Getting Married in Regency England

Cobalt Fairy

Hi there my loves!

I know how much you all enjoy stories about couples that get their Happily Ever After. As for me, I can’t get enough of them. But how did couples actually get married in Regency England?

1818 engraving of the 1816 marriage between Princess Charlotte of Wales and Prince Leopold of Saxe-Coburg-Saalfeld, Public Domain

According to Hardwicke‘s Marriage Act of 1753, in order to get legally married in England or in Wales, you needed either to have a reading of the banns or have a license. Moreover, if you were under 21, you needed parental approval. Let me explain further.The most common way couples got married in Regency England was to “put up the banns”. Basically couples posted on the church wall, and then the clergy from both the bride’s and the groom’s parish read them for three consecutive Sundays. This way, if anyone wanted to publicly object to the marriage, they had plenty of time. (Oh, the drama!) The two parishes then sent letters to each other, confirming that both bride and groom were eligible for marriage. The couple then had to get married within 90 days, between 8 in the morning and noon, and before witnesses. Getting married is not a small deal, people!!This restriction in time, stating that couples had to get married between 8 in the morning and noon, is actually the origin of the “Wedding Breakfast” which is still used in Britain to describe wedding feasts. Since the ceremony took place that early in the day, the feast was…a literal breakfast. The priest would offer wine, cakes and sweetmeats after the ceremony, which would be shared between the company and the newlyweds.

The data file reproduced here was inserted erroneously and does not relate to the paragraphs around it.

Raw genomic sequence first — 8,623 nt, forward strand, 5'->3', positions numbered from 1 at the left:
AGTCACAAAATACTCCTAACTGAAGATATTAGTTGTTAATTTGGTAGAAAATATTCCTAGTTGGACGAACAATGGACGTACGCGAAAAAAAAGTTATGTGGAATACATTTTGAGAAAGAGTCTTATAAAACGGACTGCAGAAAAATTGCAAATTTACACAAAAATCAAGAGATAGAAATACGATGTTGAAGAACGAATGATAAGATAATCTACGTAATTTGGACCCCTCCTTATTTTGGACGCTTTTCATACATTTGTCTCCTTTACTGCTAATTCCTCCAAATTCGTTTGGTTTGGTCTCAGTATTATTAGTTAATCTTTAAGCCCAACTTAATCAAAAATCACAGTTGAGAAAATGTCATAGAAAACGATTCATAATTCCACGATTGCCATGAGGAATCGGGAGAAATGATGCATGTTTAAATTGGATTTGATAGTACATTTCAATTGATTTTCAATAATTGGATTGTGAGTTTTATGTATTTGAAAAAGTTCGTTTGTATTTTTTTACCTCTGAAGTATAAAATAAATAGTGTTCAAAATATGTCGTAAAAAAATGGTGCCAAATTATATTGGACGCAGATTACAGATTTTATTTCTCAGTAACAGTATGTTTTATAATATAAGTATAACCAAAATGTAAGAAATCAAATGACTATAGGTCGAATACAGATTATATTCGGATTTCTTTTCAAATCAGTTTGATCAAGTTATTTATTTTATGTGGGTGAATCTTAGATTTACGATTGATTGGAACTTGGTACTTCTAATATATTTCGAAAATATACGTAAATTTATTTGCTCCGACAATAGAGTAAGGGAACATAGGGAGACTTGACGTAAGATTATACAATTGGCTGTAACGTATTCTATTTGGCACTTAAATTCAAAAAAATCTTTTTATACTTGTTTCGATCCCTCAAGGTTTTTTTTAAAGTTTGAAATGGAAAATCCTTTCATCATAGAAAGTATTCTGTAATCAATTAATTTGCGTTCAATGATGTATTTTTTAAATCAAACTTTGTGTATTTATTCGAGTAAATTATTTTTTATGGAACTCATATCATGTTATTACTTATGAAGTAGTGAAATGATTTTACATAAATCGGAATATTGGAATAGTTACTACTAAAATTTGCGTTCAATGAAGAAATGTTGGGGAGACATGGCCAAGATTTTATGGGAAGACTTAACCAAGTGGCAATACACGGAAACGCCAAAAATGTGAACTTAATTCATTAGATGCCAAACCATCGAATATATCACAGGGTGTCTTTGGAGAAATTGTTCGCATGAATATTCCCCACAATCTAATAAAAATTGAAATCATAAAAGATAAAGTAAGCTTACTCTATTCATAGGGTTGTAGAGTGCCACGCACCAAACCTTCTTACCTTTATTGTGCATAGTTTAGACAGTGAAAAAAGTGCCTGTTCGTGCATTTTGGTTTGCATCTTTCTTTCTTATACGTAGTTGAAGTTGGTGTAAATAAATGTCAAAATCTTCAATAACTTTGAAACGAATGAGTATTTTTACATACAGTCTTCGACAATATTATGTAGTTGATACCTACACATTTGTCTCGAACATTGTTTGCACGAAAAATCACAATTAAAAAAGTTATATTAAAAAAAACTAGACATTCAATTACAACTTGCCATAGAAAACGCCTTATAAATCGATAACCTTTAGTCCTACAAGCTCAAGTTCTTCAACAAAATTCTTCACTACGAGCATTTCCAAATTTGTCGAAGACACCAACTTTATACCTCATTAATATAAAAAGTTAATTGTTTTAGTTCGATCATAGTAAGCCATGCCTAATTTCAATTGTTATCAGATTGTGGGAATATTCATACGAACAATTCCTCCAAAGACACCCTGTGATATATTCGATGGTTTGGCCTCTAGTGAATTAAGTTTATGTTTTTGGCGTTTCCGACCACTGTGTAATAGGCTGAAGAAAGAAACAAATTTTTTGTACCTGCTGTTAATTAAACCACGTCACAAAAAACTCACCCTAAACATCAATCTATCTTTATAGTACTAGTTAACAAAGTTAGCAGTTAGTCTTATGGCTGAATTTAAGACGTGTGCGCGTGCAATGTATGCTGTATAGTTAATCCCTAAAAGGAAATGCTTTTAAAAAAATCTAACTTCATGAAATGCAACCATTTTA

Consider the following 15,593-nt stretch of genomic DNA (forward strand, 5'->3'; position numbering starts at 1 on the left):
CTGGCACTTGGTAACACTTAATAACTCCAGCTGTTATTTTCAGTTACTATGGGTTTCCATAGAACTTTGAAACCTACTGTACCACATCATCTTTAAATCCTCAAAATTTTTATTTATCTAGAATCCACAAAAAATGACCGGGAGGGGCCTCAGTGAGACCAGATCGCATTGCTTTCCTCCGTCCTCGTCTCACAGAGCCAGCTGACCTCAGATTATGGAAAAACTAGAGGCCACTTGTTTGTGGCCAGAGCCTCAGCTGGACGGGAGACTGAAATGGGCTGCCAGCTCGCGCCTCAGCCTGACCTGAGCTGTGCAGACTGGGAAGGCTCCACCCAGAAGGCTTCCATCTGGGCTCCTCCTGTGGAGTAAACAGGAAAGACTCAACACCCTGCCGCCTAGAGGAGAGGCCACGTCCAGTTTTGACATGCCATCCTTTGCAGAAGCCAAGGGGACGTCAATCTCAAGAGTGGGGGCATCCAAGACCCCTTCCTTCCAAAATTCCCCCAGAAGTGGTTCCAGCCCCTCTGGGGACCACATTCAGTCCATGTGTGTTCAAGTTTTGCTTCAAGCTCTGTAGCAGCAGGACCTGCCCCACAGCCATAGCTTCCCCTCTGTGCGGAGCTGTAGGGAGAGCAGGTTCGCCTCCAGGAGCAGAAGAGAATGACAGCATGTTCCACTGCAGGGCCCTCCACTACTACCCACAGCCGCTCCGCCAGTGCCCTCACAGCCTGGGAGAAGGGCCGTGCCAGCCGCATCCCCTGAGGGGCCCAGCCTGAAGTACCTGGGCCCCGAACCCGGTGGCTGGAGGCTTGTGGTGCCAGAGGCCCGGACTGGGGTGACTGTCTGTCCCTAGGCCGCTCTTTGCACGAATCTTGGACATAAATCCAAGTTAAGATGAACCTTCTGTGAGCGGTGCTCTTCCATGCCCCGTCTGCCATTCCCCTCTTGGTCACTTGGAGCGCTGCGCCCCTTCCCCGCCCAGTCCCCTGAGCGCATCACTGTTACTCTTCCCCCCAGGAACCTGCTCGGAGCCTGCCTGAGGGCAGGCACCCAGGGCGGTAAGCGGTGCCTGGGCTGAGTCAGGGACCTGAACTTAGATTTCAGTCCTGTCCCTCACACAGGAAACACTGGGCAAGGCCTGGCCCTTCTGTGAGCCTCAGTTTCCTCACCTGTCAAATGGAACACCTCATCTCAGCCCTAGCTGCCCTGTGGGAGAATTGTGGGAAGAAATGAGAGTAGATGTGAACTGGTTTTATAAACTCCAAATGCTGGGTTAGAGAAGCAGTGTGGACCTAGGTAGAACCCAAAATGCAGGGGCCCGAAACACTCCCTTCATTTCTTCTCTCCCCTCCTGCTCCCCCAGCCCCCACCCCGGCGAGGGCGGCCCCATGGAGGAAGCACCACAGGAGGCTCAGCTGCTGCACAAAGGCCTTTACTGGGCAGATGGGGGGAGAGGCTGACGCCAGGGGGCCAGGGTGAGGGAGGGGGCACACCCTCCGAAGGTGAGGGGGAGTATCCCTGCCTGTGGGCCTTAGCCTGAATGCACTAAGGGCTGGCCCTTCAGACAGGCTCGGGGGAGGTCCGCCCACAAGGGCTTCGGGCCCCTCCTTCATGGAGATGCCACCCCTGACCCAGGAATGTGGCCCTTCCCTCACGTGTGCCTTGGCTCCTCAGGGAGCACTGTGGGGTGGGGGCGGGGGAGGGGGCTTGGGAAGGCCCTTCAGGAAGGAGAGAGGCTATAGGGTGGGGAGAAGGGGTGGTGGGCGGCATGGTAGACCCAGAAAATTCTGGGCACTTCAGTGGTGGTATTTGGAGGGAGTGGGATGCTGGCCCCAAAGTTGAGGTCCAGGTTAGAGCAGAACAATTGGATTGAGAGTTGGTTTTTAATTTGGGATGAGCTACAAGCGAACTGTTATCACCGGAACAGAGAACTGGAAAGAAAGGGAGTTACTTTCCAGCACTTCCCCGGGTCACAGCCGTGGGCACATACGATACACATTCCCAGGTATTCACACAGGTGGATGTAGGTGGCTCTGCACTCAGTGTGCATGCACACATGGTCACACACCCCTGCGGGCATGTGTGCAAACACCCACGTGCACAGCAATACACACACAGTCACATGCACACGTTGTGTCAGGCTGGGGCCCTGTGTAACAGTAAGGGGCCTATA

Another option for couples to get married would be obtaining a Common License, but it cost money and had many of the restrictions that putting up the banns did.But if you had deep pockets, you would choose marriage by Special License. Reserved almost exclusively for titled lords and their ladies, this option gave you the right to get married anywhere and anytime you wanted. 

The Courtship, Charles Green, Public Domain

But what happened if you were really in love, and lacked parental approval? Or you just wanted to get married right away?Well, couples would have to travel to Scotland. It was faster than waiting three weeks for the reading of the bans and cheaper than buying a licence. Scottish law was pretty different, since you could get legally married with only two witnesses, and it was possible to get married when boys were only 14 and girls 12, with or without parental consent. The most popular town in which this took place was Gretna Green, just one mile over the English- Scottish borders. Couples eloping there was an occurrence so common that a “Gretna Green marriage” was used as a term in common law! It basically referred to a marriage that took place in another jurisdiction than the residence of the bride or groom, to avoid restrictions. How romantic!

A Trip to Gretna Green, Thomas Rowlandson, 1803Public Domain

Did you know about these processes? What do you think about them? Did all the trouble that couples had to go though to get married make the whole thing more romantic, or just a pain in the neck?I hope you enjoyed the article! If you have any questions or comments feel free to write them below 🙂

All my love,

Written byPatricia Haverton

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